Microsoft Research Connections partnered with the University of Southern California Annenberg Innovation Lab, Brown University, University of Iowa, National Endowment for the Humanities, NAMES Project Foundation, and others to create several interactive digital exhibits that allow the public to explore the largest work of community-created folk art in the world.
- A Digital Patchwork Masterpiece where you can view the entire quilt, block by block. Warning: It will take over a month to view the 6000 blocks comprised of 8 panels each!
- A 30 Year History of AIDS via ChronoZoom
An amazing ChronoZoom interactive timeline that chronicles the history of AIDS and includes Deep Zoom panoramas of the quilt at various stages in its creation.
If you want to learn more about what Microsoft Research is doing to find a cure for HIV, you can visit Next@Microsoft blog which describs how MSR researcher David Heckerman is using spam filtering technology to help find a vaccine for HIV.
For more information about the exhibits, click here.
In Remembrance of a true HOLLYWOOD star.’”
– Hollywood Designer Warren Caton
Roman Cortez had the help of his 5th grade class in creating a panel for his mother, Nikki who died from AIDS in September 1998. Together they created a panel that included Nikki’s favorite things including her love of music, picnics in the mountains and of course, shooting hoops with Roman. The students also planned carefully to include a shade of Nikki’s favorite color purple in every section of the panel.
“During his last year, Joe’s favorite things were soap operas, game shows, Whopper Juniors, Kit Kats and sitting and ‘talking story’ with family and friends who came to visit often. His ancestral background is Chinese, Hawaiian, Filipino, and Spanish. He was especially proud to be Hawaiian. His favorite Hawaiian food was squid luau. His apartment was decorated with Hawaiian flair. He had a generous Hawaiian heart and his aloha was shared with many he met. His favorite phrase was ‘E Komo Mai,’ come on in.”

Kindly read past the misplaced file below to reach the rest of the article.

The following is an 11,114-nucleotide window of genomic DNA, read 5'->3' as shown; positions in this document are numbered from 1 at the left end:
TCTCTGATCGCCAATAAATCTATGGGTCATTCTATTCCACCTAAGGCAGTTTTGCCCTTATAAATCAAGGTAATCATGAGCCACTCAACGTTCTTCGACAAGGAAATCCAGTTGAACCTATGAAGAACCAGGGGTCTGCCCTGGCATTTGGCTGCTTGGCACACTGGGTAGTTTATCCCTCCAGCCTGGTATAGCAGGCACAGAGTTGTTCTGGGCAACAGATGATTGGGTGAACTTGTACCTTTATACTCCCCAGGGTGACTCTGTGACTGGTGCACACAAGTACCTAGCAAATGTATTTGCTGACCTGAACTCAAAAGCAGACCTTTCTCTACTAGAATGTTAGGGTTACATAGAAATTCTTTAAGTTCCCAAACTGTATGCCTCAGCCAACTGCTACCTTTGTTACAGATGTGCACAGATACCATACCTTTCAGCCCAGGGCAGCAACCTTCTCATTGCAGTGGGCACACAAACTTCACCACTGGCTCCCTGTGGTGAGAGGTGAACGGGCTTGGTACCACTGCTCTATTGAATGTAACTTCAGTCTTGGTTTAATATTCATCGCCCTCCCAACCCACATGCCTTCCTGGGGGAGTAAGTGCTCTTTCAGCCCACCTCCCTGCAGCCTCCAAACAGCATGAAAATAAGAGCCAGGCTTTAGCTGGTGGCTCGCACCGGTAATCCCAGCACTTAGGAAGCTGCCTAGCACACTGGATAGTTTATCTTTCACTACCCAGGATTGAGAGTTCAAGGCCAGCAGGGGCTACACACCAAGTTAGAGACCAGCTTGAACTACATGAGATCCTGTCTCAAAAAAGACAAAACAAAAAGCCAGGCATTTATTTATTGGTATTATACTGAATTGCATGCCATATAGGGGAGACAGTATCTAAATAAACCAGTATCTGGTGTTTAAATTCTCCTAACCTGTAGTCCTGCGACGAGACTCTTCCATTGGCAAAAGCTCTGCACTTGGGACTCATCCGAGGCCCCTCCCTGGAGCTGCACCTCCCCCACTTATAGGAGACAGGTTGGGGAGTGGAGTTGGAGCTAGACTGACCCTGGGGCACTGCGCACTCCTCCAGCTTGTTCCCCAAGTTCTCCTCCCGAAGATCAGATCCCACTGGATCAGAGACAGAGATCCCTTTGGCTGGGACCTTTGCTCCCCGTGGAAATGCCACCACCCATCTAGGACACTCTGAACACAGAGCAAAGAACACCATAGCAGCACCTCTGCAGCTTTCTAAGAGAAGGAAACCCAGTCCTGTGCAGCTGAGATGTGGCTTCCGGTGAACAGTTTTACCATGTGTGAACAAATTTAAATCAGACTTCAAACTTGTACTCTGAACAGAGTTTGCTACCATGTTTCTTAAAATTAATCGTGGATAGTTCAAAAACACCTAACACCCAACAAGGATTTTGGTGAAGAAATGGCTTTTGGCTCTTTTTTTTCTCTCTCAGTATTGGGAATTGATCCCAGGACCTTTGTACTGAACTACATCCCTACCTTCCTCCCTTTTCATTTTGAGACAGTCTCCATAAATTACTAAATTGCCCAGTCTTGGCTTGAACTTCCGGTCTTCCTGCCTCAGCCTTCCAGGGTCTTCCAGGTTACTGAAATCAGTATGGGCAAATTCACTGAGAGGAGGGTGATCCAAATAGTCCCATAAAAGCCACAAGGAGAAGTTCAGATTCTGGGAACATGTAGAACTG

“He was funny and talented and unforgettable. He lived with an intensity not known to many, and he influenced everyone who knew him. He loved exotic birds and all things fine and beautiful. Thank you for the opportunity to share the life of Maurio Raphael Spike with the world through this remarkable project. Each stitch was made with love and a prayer that this panel will endure forever.”
–Charlotte Spikes (mother) & Kescia Muhammad (sister)
“I was born in the United States, New York City to be exact, but I have always been told that I am ‘Cubanasa’ more Cuban than the royal palms that grown on the beautiful island where my parents were born. When The AIDS Memorial Quilt approached me to do a panel, I decided to do a panel for all those people in Cuba that didn’t have a voice that have been forgotten and continue to be forgotten. With this panel, I am their voice!”
“We did lots of fun things together – mostly just eating, talking, hanging out and dog walks. We drank ‘sock’ coffee and ate corn beef has in the East Village regularly. I met my husband Dan in Clay’s apartment and have since bought two Dalmatian from his wonderful litter of pedigrees known as Clayborne Dalmatians. I continually have Clay’s life to thank for so many things.”